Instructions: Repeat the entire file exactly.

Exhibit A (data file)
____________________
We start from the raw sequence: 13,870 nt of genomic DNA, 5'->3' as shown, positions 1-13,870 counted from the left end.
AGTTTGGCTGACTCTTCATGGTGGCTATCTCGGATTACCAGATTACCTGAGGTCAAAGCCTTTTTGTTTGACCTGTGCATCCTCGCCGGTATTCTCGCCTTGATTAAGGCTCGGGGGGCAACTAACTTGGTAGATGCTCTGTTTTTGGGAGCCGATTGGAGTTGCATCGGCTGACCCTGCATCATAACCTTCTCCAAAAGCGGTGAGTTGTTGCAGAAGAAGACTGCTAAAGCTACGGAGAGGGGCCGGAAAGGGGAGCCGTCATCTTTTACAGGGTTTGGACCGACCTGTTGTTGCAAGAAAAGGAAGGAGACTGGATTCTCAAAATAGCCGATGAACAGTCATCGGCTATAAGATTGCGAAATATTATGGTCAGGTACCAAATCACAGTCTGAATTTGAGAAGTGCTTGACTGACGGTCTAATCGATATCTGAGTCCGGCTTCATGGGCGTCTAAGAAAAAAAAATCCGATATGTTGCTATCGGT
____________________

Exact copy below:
We start from the raw sequence: 13,870 nt of genomic DNA, 5'->3' as shown, positions 1-13,870 counted from the left end.
AGTTTGGCTGACTCTTCATGGTGGCTATCTCGGATTACCAGATTACCTGAGGTCAAAGCCTTTTTGTTTGACCTGTGCATCCTCGCCGGTATTCTCGCCTTGATTAAGGCTCGGGGGGCAACTAACTTGGTAGATGCTCTGTTTTTGGGAGCCGATTGGAGTTGCATCGGCTGACCCTGCATCATAACCTTCTCCAAAAGCGGTGAGTTGTTGCAGAAGAAGACTGCTAAAGCTACGGAGAGGGGCCGGAAAGGGGAGCCGTCATCTTTTACAGGGTTTGGACCGACCTGTTGTTGCAAGAAAAGGAAGGAGACTGGATTCTCAAAATAGCCGATGAACAGTCATCGGCTATAAGATTGCGAAATATTATGGTCAGGTACCAAATCACAGTCTGAATTTGAGAAGTGCTTGACTGACGGTCTAATCGATATCTGAGTCCGGCTTCATGGGCGTCTAAGAAAAAAAAATCCGATATGTTGCTATCGGT